The best election result for San Francisco this week involved a measure not even on the local ballot. Santa Clara’s Prop J passed with 60% of the vote, paving the way for San Francisco to avoid having to spend more time and money on a new 49ers stadium. While San Francisco officials claim that a 49ers move to Santa Clara is far from a done deal, the team would not have spent $4 million to pass Prop J if this were not the case. In a post-victory interview, Santa Clara Mayor Patricia Mahan said that the stadium would not cost the city any money, since $42 million will come from the Redevelopment Agency. How wonderful that San Francisco has avoided the fiction that tax dollars spent by Redevelopment are not “public funds,” and let’s credit our local politicians for not caving in to the team’s exorbitant demands.
A Great Victory for San Francisco
Santa Clara’s Prop J campaign got scant coverage in the San Francisco Chronicle even on election night, a sign that editors were either angry at the result or wanted to appear unconcerned at the imminent move of the 49ers to Santa Clara.
But this was a great victory for San Francisco. A victory that could easily be worth $100 million, the figure that the public once committed to contribute to building a new stadium’s for the 49er’s billionaire owners.
Candlestick Point was the wrong location for a baseball stadium for the Giants, and was a suitable home for the 49ers only because it was used for less than 15 games a year. The combination of wind, cold and lack of public transportation made it untenable, realities that a new stadium on the site would not have changed.
And let’s not forget that the vast majority of 49er attendees are not San Francisco residents. And that 49er games had shown no positive economic impact on nearby businesses, unlike the Giants home in Mission Bay.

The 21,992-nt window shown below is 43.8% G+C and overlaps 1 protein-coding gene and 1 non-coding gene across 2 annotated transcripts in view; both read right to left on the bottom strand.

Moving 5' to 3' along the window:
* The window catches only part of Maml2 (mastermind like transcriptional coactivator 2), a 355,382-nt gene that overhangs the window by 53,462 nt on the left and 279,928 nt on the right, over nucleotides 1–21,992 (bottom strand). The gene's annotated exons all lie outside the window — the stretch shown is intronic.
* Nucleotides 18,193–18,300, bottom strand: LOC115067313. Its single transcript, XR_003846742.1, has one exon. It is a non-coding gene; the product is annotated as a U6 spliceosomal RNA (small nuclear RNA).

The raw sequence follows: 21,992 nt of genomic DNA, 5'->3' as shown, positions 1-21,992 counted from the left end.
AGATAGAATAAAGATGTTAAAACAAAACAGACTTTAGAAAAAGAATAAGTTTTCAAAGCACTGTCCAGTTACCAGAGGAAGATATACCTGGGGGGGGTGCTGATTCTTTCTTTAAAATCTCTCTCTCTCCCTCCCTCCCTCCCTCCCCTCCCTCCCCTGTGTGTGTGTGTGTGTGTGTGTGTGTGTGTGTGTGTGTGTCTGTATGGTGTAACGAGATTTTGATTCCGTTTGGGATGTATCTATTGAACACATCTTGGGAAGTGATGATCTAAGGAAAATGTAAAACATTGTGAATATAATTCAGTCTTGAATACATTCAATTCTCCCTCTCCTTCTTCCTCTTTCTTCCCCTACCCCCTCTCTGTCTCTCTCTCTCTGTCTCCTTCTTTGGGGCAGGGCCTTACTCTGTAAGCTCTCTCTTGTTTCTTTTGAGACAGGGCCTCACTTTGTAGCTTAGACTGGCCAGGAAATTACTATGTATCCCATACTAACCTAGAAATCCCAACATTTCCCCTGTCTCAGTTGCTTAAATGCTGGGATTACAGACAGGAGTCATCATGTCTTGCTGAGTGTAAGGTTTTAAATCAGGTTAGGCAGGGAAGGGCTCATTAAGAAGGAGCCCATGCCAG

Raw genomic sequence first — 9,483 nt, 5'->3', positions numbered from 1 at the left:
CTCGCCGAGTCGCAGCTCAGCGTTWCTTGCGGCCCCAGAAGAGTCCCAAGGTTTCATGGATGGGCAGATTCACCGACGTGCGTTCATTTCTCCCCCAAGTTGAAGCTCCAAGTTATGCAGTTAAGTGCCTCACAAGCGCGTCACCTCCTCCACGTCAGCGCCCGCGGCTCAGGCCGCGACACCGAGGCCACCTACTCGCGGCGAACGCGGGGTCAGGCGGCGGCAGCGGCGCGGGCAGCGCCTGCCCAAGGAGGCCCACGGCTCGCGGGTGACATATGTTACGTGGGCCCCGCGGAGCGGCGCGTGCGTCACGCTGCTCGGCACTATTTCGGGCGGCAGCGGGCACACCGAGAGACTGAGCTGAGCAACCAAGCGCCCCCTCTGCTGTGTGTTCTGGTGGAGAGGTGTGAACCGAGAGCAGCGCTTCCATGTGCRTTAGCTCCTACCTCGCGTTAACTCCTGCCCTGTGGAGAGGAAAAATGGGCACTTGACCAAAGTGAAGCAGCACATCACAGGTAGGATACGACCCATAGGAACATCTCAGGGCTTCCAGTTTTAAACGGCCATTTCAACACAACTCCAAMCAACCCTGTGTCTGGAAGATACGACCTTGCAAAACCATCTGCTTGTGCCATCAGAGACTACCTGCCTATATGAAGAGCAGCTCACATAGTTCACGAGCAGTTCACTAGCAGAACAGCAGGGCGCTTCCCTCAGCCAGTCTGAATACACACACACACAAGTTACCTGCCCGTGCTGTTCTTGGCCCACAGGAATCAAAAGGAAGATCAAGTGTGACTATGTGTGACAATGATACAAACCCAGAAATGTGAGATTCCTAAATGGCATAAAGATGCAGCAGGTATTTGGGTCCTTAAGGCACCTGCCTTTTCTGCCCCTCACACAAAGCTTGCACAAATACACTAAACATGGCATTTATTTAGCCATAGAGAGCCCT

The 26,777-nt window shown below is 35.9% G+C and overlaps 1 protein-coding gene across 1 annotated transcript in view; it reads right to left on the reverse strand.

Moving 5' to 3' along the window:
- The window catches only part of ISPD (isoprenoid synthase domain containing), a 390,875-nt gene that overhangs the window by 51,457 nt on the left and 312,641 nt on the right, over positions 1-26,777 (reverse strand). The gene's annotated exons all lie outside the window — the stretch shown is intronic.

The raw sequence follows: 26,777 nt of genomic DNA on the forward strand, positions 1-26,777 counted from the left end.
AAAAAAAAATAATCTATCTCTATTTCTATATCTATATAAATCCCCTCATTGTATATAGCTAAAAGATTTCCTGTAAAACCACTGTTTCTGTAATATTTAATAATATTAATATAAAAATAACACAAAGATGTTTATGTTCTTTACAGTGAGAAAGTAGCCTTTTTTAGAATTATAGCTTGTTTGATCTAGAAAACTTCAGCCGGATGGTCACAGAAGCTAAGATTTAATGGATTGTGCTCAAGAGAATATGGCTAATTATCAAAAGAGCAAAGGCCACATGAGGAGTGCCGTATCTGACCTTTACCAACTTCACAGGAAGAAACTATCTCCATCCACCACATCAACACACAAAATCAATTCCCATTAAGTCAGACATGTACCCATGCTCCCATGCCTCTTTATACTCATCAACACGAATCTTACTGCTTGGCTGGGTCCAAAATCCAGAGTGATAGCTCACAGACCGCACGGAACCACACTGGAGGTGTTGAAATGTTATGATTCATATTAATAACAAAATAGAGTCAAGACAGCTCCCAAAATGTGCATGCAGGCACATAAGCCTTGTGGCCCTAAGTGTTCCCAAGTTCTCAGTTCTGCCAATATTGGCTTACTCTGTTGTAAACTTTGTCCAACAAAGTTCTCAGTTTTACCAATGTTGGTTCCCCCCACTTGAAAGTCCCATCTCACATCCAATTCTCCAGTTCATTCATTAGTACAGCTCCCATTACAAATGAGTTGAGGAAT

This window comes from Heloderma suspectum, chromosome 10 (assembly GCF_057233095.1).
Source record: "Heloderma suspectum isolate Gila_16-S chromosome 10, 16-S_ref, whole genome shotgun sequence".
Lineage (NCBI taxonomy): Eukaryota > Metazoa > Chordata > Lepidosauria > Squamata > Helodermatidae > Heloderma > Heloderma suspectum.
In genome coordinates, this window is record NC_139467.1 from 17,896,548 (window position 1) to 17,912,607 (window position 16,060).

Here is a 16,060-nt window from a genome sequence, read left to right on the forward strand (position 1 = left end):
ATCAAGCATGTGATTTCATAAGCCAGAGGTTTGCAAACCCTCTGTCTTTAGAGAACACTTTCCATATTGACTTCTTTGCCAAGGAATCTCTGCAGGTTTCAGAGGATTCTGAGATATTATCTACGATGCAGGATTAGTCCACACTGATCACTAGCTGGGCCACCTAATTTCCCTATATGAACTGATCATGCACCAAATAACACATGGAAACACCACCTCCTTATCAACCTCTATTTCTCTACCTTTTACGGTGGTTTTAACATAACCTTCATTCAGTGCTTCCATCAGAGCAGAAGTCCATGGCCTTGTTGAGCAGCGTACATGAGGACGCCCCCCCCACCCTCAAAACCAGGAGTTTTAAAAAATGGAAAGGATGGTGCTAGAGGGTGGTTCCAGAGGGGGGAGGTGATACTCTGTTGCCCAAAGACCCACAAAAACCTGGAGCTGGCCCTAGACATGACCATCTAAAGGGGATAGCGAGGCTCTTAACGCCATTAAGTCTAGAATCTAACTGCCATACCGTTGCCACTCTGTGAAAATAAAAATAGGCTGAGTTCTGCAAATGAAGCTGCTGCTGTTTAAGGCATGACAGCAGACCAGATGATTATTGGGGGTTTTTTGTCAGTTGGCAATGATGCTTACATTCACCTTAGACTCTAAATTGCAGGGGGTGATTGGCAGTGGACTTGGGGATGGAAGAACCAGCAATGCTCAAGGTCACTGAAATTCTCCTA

Plans for a 49ers stadium in San Francisco brought out the worst of the city. The notorious 1997 stadium/mall campaign that ended with ballots floating in the Bay was the low point of Willie Brown’s mayoralty.
The prospect of a new 49ers stadium in San Francisco has hampered planning for Candlestick Point. I understand that politically the stadium must remain on local plans, but once ground is broken in Santa Clara by 2012, this fiction will end.
Politicians Deserve Credit
To their credit, San Francisco politicians stood firm against the 49ers exorbitant demands for a new local stadium. Both sides knew that the 49ers did not want a new stadium in SF but had to go through motions, so made offers the team knew politicians would refuse.
But recall how the local media battered then-Oakland Mayor Elihu Harris when he rejected an offer by the Los Angeles Raiders to return to Oakland on terms bordering on extortion. Under the gun, Harris and his colleagues then approved almost as bad a deal, which eventually cost Alameda County taxpayers $17 million annually for years (due to having to purchase seats the Raiders could not sell).
Our politicians stood firm, yet are more likely to be blamed for the 49ers leaving than praised for siding with local taxpayers and public services against a popular sports team.
In fact, when it comes down to it, the one quality that distinguishes San Francisco from every other major city in the United States is its refusal to subsidize stadiums for wealthy sports team owners. San Franciscans should take great pride in not allowing themselves to be snookered by the Carmen Policy’s of the world, providing yet another reason why the city is so envied by others.
The 49ers expect to be playing in Santa Clara in time for the 2014 season.
Randy Shaw is Editor of Beyond ChronFiled under: Archive